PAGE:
From wheelchairs and walkers to power chairs, canes and medical beds, Project MEND has been the only supplier of refurbished medical equipment in San Antonio and most of South Texas for the past 23 years.
The organization supplies equipment to individuals who are uninsured, underinsured, or otherwise cannot afford it. While the type of services offered by many other nonprofits tend to overlap, Project MEND’s role has remained unique.
Now, in addition to home medical equipment reutilization, the organization is taking on the role as a demonstration center for the Texas Technology Access Program. For now, the center will be located in the Project MEND San Antonio headquarters, and is one of 16 such demonstration centers in Texas.
“The Texas Technology Access Program was developed by the state to carry out the requirements of the federal Assistive Technology Act of 2004,” said Cathy Valdez, Project MEND executive director.
The federal act, originally passed in 1988 and amended in 2004, requires states to provide direct aid to individuals with disabilities to ensure they have access to the technology they need. As a result, states are required to promote assistive technology reutilization programs, assistive technology demonstration programs, alternative financing programs, and device loan programs.
“Overall, the mission of the act is to increase access for people with disabilities with assistive technology that provides them with more control over their lives and enhances their independence,” Valdez added. “The selection of Project MEND as an assistive technology demonstration center will play an expanded role in delivering both new and used medical equipment to those in need.”
Assistance Was Not Always Available
Although the original federal Assistive Technology Act was passed in 1988, and there was a local Assistive and Rehabilitative Services office, there were still many individuals in the region who went without the home medical equipment they needed.
Murlin Johnson was a volunteer in that office and decided he and his wife, Shirley, needed to do something to help the people he was seeing every day. In 1992, Johnson and Shirley began working out of their home and loaned out a used wheelchair and a power chair to needy individuals.
In 1993, they filed for a 501(c)(3) designation and Project MEND was born.
“By 1998, Murlin and Shirley had secured enough funding to purchase a small warehouse to house the used equipment, and through their relationships with local social workers and state officials, were able to get a license from the state Health Department to be a salvage facility for medical equipment,” Valdez said. “While the founders eventually left the running of the growing organization to others, they had created a unique and useful service for the community.”
Valdez has done much to help the organization grow and prosper in a crowded nonprofit environment. Today, local and regional hospitals are a key referral source for Project MEND, making sure that individuals have the kind of medical equipment they need when they are discharged.
“As one of many nonprofits in this region, we all end up sharing the same clients and the same resources,” Valdez said. “For example, Any Baby Can or TEAMability are working with children who have multiple disabilities. While they can provide very specific services for that family and child, neither one can provide the medical equipment or assistive technology that we can provide to that child.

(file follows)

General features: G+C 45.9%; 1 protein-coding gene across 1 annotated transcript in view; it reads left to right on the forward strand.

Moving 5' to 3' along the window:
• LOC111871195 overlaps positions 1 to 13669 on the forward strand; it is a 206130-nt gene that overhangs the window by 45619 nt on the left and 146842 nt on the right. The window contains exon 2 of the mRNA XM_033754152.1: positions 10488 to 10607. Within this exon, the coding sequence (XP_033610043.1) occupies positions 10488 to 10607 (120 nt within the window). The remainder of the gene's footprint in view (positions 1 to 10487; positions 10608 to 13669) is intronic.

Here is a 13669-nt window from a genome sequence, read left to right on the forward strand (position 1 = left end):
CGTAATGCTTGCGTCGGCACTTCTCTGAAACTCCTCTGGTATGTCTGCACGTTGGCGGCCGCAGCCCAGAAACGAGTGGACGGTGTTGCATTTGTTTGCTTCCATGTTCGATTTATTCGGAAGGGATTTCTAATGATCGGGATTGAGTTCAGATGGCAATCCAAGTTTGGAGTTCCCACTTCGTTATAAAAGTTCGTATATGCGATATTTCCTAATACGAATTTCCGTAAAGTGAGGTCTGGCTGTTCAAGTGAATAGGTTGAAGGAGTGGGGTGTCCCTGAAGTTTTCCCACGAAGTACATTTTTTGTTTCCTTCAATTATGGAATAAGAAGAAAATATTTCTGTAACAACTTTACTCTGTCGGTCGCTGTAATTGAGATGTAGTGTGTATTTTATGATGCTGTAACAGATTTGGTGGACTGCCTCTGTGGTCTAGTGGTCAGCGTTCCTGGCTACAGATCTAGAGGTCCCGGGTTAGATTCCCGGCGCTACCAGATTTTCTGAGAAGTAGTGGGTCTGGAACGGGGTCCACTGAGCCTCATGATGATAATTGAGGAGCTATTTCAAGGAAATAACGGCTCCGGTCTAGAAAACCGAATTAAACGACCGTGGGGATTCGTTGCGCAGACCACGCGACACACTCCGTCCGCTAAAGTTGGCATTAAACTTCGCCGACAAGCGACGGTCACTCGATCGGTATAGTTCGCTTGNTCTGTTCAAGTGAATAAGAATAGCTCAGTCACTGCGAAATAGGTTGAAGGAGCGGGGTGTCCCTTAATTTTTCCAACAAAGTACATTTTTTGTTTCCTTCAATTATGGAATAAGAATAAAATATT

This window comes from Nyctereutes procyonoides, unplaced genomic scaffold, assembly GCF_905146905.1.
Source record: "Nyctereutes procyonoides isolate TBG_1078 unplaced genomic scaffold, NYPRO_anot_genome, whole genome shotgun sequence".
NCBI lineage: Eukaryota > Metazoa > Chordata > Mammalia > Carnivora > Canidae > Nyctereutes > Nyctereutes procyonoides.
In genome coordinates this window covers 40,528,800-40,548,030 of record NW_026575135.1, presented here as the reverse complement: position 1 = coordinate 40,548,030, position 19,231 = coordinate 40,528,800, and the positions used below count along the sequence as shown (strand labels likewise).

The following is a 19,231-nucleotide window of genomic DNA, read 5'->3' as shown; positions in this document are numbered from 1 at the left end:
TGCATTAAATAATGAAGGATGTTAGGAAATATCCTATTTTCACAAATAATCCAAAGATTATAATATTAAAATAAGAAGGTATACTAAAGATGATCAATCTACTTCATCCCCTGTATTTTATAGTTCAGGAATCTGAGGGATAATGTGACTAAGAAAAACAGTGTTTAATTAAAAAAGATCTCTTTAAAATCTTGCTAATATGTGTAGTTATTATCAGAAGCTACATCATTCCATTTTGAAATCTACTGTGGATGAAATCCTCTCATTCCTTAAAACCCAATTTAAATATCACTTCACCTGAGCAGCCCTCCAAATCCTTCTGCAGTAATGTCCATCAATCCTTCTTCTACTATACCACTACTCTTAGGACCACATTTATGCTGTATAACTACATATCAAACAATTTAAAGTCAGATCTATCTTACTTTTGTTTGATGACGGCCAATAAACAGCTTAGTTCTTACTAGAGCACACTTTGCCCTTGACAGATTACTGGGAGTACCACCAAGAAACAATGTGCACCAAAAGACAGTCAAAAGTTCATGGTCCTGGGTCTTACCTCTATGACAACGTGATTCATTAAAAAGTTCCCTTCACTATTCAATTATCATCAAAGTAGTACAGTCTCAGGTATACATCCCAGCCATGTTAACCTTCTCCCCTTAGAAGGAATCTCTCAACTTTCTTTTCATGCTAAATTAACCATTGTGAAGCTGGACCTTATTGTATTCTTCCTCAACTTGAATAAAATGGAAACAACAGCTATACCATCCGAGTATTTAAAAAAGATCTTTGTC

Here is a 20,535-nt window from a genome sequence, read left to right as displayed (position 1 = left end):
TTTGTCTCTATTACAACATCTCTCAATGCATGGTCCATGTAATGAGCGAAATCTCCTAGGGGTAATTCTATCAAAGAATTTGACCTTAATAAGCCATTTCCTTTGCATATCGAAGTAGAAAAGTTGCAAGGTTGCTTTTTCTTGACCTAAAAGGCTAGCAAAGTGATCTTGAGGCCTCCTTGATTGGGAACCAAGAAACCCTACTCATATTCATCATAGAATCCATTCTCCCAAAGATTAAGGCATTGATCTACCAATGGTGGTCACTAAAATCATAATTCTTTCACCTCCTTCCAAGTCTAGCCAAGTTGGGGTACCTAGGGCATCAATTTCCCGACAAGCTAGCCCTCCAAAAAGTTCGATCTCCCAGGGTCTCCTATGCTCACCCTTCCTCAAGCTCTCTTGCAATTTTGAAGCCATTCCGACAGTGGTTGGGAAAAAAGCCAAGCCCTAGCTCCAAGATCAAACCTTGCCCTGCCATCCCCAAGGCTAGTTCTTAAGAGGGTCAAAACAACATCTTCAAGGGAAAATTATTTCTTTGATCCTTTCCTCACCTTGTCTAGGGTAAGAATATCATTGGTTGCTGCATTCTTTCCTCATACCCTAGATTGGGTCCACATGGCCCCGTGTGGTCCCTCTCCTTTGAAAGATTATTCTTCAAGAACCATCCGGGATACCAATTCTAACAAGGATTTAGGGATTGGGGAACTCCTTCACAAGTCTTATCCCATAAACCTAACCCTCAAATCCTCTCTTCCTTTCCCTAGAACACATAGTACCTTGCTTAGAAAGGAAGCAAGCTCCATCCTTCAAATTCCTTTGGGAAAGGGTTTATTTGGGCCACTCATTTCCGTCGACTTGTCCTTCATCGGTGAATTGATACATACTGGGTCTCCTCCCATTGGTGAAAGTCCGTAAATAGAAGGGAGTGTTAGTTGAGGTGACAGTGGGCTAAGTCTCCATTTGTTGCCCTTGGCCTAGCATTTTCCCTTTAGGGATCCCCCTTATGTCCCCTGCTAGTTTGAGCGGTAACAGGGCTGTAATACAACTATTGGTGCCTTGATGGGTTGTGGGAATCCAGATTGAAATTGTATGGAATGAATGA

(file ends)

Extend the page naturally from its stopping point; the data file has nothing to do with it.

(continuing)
“That uniqueness makes us a valuable public service and critical to the ultimate success of many clients of other nonprofits.”
Funding and Equipment Donations
Each year, Project MEND serves about 1,500 clients and supplies about 3,000 separate pieces of medical equipment. While some clients only need one piece of equipment, others may need multiple pieces to be cared for at home.
“Unfortunately, about 140 individuals are turned away each month because of a shortage of specific types of used equipment. We are totally dependent on public donations of used medical equipment to supply our steady stream of clients,” Valdez said.
A complete list of needed items can be found on the Project MEND website here.
In addition, the organization relies on funding from cash donations from the public, a state contract with the Texas Center for Disability Studies at UT Austin, an annual fund raising gala called “Toast of the Town,” and a few foundations.
“Having people with great influence in the community, like Gordon Hartman, to acknowledge our agency and spread the word that they believe in our cause, all of that is a huge plus,” Valdez said. “When we’re able to say that we get funding from the Gordon Hartman Family Foundation, it helps when we’re applying for grants and applications.”
As for the assistive technology demonstration center, it will feature state-of-the-art high-tech devices like hearing devices, communication devices, eating devices, special computers, and low-vision resources in a “try-before-you-buy” atmosphere. Project MEND will operate the demonstration center for San Antonio, but other demonstration centers located throughout Texas do not necessarily provide refurbished medical equipment.
The recent designation as an assistive technology demonstration site will help spur growth in general, according to Valdez.
“I think this has come at a good time and may speed up our move to a newer and bigger facility that we’ve been planning,” Valdez said. “For the time being, the demonstration center will be housed at our headquarters in San Antonio. Ultimately, we hope to have a new warehouse facility and have a demonstration campus where people come and try the new technologies, and provide a training area for caregivers as well as the client.”
Top image: Providing refurbished wheelchairs and other home medical equipment to people in need fills an important niche in San Antonio and much of South Texas. Photo courtesy of Project MEND.